Minnesota Teacher Suspended After Using Racial Slur

A teacher from Minnesota has been placed on administrative leave after a video was posted to social media of her using a racial slur at school. The 23-second video was posted to Snapchat and then uploaded on Facebook on Wednesday, May 8. The video shows Wendy Brilowski speaking with several people in a hallway at Highland Park Middle School in Saint Paul, Minnesota, while another person records the conversation.

Brilowski can be heard saying, “They’re Black. And they’re the only [racial slur] doing any work.” Parents identified Brilowski, who teaches Spanish at the middle school, the Twin Cities Pioneer Press reported.

On Thursday, May 9, district Superintendent Joe Gothard issued a statement on the Saint Paul Public Schools website stating that Brilowski has been placed on administrative leave. “The words and actions recorded in this video have caused harm to our Black students, their families and our entire school community. These actions go against Saint Paul Public Schools core values and its commitment to serving youth and families,” wrote Gothard. “We will not be silent in the face of racist language in our schools — and we cannot perpetuate it. We will not make excuses for actions that hurt the students that we as educators have dedicated our lives to serve.”

St. Paul’s population is 57.4 percent white, according to census data. The census data also showed that the city is 15.9 percent Black or African American, 18 percent Asian, and 9.7 percent Hispanic or Latinx.

A similar incident occurred in Palmdale, California after a photo of four teachers posing and smiling with what appears to be a noose went viral. The photo was reportedly taken in a classroom at Summerwind Elementary School with Principal Linda Brandts, and was shared on social media, the Los Angeles Times previously reported.

Palmdale School District Superintendent Raul Maldonado posted a statement on the district’s Facebook page stating that the teachers and the principal were placed on administrative leave.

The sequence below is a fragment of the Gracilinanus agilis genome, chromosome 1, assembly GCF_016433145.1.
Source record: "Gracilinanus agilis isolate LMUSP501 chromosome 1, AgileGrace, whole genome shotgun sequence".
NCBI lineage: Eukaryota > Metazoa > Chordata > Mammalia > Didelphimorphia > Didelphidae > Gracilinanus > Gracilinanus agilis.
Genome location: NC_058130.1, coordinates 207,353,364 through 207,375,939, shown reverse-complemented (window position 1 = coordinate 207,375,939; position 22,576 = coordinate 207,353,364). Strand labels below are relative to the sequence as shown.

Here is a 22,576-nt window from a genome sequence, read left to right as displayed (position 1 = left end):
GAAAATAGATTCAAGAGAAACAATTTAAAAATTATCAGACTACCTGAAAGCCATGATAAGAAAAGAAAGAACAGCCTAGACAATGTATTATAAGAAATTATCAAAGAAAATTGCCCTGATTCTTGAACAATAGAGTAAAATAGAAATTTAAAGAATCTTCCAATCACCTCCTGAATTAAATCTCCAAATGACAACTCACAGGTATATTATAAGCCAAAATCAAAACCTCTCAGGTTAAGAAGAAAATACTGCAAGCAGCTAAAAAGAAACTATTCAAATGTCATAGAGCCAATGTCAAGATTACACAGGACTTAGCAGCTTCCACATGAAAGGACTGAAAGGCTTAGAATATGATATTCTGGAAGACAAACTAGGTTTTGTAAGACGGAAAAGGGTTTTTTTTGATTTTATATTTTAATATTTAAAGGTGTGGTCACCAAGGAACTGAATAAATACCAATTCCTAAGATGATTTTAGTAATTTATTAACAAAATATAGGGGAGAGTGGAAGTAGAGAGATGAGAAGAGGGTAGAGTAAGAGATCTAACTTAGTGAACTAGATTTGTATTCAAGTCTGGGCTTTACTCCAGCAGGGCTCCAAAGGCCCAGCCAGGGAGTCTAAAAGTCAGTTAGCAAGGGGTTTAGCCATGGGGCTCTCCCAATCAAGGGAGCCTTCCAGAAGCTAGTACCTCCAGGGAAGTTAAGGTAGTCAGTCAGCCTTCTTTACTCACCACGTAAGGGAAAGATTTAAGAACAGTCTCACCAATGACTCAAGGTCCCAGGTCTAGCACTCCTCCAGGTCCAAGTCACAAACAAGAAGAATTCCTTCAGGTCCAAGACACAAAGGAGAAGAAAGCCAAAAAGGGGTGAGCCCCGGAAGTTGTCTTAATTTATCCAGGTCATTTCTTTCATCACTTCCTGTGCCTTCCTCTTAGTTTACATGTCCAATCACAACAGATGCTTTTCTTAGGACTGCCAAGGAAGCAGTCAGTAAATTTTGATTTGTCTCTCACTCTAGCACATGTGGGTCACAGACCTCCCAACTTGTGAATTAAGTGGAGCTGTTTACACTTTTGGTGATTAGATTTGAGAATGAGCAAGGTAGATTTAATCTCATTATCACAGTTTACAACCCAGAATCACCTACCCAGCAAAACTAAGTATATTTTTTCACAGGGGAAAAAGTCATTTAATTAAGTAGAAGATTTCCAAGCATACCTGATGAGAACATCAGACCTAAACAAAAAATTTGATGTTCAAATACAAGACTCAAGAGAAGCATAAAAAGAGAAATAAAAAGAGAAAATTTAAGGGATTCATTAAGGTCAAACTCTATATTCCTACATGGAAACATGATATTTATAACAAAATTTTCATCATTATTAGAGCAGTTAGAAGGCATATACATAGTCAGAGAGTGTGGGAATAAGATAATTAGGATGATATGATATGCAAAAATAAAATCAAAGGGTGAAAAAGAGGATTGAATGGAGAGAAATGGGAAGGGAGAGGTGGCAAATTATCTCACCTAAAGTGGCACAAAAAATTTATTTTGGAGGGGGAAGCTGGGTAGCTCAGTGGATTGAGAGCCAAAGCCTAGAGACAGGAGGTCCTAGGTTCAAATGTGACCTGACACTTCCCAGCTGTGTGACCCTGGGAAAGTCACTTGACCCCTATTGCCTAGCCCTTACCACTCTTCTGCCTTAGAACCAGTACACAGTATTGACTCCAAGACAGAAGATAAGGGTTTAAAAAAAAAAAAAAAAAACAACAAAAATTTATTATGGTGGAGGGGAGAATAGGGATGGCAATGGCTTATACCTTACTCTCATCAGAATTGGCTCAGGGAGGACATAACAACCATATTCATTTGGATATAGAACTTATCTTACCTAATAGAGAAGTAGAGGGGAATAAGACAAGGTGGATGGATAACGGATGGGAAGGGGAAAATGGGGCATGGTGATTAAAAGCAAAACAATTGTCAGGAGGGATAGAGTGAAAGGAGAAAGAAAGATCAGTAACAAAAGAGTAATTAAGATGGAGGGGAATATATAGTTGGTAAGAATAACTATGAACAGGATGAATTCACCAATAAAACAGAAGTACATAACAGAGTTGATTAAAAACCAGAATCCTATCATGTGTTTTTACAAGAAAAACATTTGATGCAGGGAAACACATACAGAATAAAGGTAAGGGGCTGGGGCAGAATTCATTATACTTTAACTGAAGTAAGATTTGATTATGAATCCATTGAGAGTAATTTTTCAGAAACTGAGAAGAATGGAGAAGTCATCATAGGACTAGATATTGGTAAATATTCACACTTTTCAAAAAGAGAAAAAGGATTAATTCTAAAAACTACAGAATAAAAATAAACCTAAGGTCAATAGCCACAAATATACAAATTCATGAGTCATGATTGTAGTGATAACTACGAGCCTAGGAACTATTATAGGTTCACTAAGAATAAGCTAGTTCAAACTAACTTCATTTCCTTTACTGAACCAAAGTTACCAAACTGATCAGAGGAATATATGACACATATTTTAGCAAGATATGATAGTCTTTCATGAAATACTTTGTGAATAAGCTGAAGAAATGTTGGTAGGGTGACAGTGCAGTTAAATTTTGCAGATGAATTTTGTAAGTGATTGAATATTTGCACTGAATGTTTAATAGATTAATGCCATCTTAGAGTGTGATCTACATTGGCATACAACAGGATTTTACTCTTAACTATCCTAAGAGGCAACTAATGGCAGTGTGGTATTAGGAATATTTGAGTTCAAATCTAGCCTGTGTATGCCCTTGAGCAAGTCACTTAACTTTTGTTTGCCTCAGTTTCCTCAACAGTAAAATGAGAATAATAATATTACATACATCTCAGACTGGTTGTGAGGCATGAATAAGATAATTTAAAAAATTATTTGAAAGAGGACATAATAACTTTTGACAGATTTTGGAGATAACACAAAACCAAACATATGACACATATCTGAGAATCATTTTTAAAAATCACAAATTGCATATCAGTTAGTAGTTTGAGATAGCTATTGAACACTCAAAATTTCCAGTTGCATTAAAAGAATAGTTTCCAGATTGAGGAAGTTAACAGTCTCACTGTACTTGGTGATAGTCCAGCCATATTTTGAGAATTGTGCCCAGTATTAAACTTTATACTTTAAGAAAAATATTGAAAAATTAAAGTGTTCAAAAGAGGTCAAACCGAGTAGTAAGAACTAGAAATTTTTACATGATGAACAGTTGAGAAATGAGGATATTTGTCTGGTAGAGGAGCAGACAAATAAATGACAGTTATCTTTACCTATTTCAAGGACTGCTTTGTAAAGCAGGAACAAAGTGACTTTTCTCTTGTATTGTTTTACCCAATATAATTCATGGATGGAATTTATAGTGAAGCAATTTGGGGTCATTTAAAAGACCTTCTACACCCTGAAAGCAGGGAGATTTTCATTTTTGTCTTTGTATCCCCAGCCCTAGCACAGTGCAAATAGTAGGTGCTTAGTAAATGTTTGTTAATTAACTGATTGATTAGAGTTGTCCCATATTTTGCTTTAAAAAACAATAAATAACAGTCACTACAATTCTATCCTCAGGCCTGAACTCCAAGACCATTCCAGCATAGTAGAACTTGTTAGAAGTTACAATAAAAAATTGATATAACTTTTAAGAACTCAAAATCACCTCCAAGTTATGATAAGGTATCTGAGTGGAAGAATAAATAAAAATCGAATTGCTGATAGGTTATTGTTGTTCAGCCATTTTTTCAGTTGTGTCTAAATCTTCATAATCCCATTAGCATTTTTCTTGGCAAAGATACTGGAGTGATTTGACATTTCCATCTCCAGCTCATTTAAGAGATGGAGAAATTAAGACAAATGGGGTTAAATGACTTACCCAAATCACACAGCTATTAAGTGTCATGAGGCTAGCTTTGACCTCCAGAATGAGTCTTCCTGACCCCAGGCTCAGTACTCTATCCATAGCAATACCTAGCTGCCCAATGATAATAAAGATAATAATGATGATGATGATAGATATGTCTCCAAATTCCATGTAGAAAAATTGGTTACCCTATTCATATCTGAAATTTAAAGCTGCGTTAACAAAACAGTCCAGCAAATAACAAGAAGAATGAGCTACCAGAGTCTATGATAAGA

“We will not allow the hurtful actions of a few hold back our district’s pledge to do right by our community,” Maldonado wrote. In April, a school administrator from Berry Miller Junior High School in Pearland, Texas was placed on administrative leave after he told a Black seventh grader to color in his haircut with a permanent marker because it did not adhere with the school’s dress code.

The Pearland Independent School District released a statement on its website following the incident.

“A campus administrator mishandled disciplinary action by giving the student options including notifying his mother, disciplinary consequences or filling in the shape of the hair carving with a marker,” the statement read. “This latter practice is not condoned by the district and does not align with appropriate measures for dress code violations.”


About the Author

Maria Perez is a breaking news writer for The North Star. She has an M.A. in Urban Reporting from the CUNY Graduate School of Journalism. She has been published in the various venues, including Newsweek, Juvenile Justice Information Exchange, City Limits, and local newspapers like The Wave and The Home Reporter.